Mediamax continues its Special File project, which aims to present the unknown or less known details of Armenian foreign policy events.
In 1990s, Historian, Professor Gerard Libaridian was the Senior Advisor to first President of Armenia Levon Ter-Petrosyan. He is presently working on his memorial book and agreed to present one of the episodes of the book to us. (The interview with Gerard Libariadian was orginially held in Armenian and was then translated into English by Mediamax).
In 1994, the Bishkek Protocol was signed and it was followed by the ceasefire agreement. There were two main points in that document – complete halt of fire and military operations, and “completion of negotiations in the next 10 days and conclusion of an agreement on the cessation of the armed conflict not later than May 22 of this year”.
Both the Armenian and Azerbaijani parties used to think that this ceasefire agreement is conventional as the question – “how to act if no negotiations are held within the mentioned 10 days or if the negotiations fail?” – remained open. The three parties of the conflict used to take this document as a “pause” and were getting ready for resumption of war. We certainly did not need it as we were the winning party – whatever we could do through war was already done. The ceasefire was expected to be followed by prompt and intensive negotiations and Russian President's Special Envoy for Nagorno Karabakh Vladimir Kazimirov was expected to be actively involved in it. However, it all did not take place – great efforts were not committed.
The Azerbaijani Army was in a terrible state. Thus, they had signed an agreement with Afghanistan to engage Mujahideens in war. It is no secret that the Mujahideens were actively engaged in military operations against Armenia and Nagorno Karabakh in 1993-1994. We knew that this time Azerbaijan had reached an agreement over engaging a great number of Mujahideens, and Baku had high hopes for them to resume the war. We started pondering over the measures that could be employed to prevent it.
Through an intermediary we got to know a person called Abdulhak who was one of the leaders of Afghan Mujahideens carrying war on the USSR. Abdulhak was in Jalalabad and his brother was the governor of that territory. We turned to Abdulhak asking to organize a meeting with Afghan Prime Minister Gulbuddin Hekmatyar.
Quite secretly, we arranged my visit to Jalalabad to meet with Gulbuddin Hekmatyar. Very few people were aware of my visit – President Levon Ter-Petrosyan who had conceived that idea, Armenian President’s Special Envoy David Shahnazaryan and my Principal Assistant Hasmik Harutyunyan.
Back then Afghanistan was at civil war and the UN had banned flights there. However, by a special and light aircraft and several times bribing locals for fuel, I eventually reached Jalalabad along with the abovementioned intermediary. I was accompanied to the queen’s country house from the airport and two hours later I was taken to the house of governor Qadir – the brother of Abdulhak. I started placing stronger focus on my meeting with PM Hekmatyar. I also conferred with Abdulhak and Qadir. Hekmatyar had dispatched his two advisors to talk to me and see what should be done – the PM was familiar with the subject of the meeting but he did not know anything more. After our conversation the advisors left, presumably to inform the PM about the details of our talk. Shortly afterwards, one of them returned and took me to the PM. His residence was in an army camp outside the city.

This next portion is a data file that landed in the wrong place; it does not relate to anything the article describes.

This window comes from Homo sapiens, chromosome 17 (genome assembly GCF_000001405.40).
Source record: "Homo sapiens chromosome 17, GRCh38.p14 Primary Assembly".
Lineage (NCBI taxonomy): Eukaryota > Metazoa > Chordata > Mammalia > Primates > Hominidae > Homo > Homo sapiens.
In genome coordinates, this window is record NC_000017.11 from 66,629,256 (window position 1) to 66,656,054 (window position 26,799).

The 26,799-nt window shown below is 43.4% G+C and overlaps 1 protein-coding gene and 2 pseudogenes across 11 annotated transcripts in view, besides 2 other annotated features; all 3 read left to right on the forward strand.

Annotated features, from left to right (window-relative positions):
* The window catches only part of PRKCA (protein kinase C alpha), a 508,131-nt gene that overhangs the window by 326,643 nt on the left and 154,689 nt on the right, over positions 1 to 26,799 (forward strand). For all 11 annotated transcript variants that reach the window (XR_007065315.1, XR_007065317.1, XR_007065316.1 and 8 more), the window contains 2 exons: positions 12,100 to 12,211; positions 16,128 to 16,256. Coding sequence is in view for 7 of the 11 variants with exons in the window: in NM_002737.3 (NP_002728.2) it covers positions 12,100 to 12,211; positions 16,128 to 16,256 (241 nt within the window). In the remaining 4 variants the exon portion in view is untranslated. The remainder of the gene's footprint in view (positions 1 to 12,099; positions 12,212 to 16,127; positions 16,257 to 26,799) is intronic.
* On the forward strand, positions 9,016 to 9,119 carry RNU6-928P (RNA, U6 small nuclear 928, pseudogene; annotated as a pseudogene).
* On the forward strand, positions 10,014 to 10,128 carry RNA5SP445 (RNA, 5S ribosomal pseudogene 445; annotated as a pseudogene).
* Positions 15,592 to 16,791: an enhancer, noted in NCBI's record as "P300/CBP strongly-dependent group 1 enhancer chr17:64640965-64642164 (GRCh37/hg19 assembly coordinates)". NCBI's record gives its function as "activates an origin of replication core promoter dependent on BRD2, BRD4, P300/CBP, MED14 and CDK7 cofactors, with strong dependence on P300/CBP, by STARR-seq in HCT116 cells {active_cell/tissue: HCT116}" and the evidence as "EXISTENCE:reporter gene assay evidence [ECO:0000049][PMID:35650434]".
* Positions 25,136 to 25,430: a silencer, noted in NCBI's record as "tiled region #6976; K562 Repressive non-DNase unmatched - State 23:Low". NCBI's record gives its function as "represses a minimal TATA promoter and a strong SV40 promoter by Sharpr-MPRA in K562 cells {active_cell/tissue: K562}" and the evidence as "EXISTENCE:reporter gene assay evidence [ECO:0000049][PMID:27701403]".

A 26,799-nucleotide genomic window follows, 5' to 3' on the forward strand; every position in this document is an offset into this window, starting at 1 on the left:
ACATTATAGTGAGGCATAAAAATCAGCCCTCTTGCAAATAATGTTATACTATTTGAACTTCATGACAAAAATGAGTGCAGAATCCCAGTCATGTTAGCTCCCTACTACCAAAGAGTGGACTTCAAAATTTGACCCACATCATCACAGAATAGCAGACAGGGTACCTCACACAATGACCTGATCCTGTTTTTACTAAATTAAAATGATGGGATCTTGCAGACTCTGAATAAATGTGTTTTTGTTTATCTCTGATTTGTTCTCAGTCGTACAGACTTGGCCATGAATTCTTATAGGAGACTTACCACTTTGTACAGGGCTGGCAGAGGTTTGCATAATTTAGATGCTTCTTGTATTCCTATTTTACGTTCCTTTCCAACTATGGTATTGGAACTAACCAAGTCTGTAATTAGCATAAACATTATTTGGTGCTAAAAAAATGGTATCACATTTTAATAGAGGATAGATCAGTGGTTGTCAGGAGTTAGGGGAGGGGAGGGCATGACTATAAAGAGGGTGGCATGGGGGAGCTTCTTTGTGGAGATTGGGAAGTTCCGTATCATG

When we arrived there, we had to go several floors down. I was told he was praying at that moment and was asked to wait.
A short time later, I met with Hekmatyar. Besides Hekmatyar, there were 7-8 more people there – they were all seated on pillows on the floor, in a cross-legged position. We talked for over an hour. I was sparing no effort to convince him of that the Mujahideens should not go to Azerbaijan. He was trying to refute that they had such agreement with Azerbaijan but at the same time, he was continuing to lend an ear to my arguments. From afar, it might resemble a talk of the deaf but it was a different type of talk – it was highly important to watch the niceties of each of Hekmatyar’s refutations and also the changes in his continuous smile when he was finding one of my words or expressions important. Hekmatyar’s smile and manner of talking were relaxed and I managed to persuade him. I was then taken back to the governor’s place where I spent the night. I was to leave next morning, however, it turned out we didn’t have fuel. We had to wait for the only airplane in Afghanistan operating flights to the Persian Gulf to return in order to purchase fuel from it.
At 3 am, June 13, my small airplane landed at Yerevan airport and left immediately after I got off.
Early in the morning, I reported about my visit to President Levon Ter-Petrosyan. We decided to disseminate a short press release about my visit and assert my positive impression from it. I contacted Abdulhak and asked him to contact PM Hekmatyar and let him know about our wish to have a short press release in one of our newspapers on that the Advisor to the Armenian President paid a visit to Afghanistan and discussed issues of mutual interest with the PM. His consent would imply they have decided to give up the large-scale program of sending Mujahideens to Azerbaijan. Around two days later Abdulhak called saying that Hekmatyar said “do as you wish, simply let me know about it”.
Thus, we managed to prevent the support of around 1500 Mujahideens for the Azerbaijani Army and mitigate the risk of resuming the war. This step was followed by others by us, and owing to them, in July-August 1994, we succeeded in signing a permanent ceasefire agreement with Azerbaijan.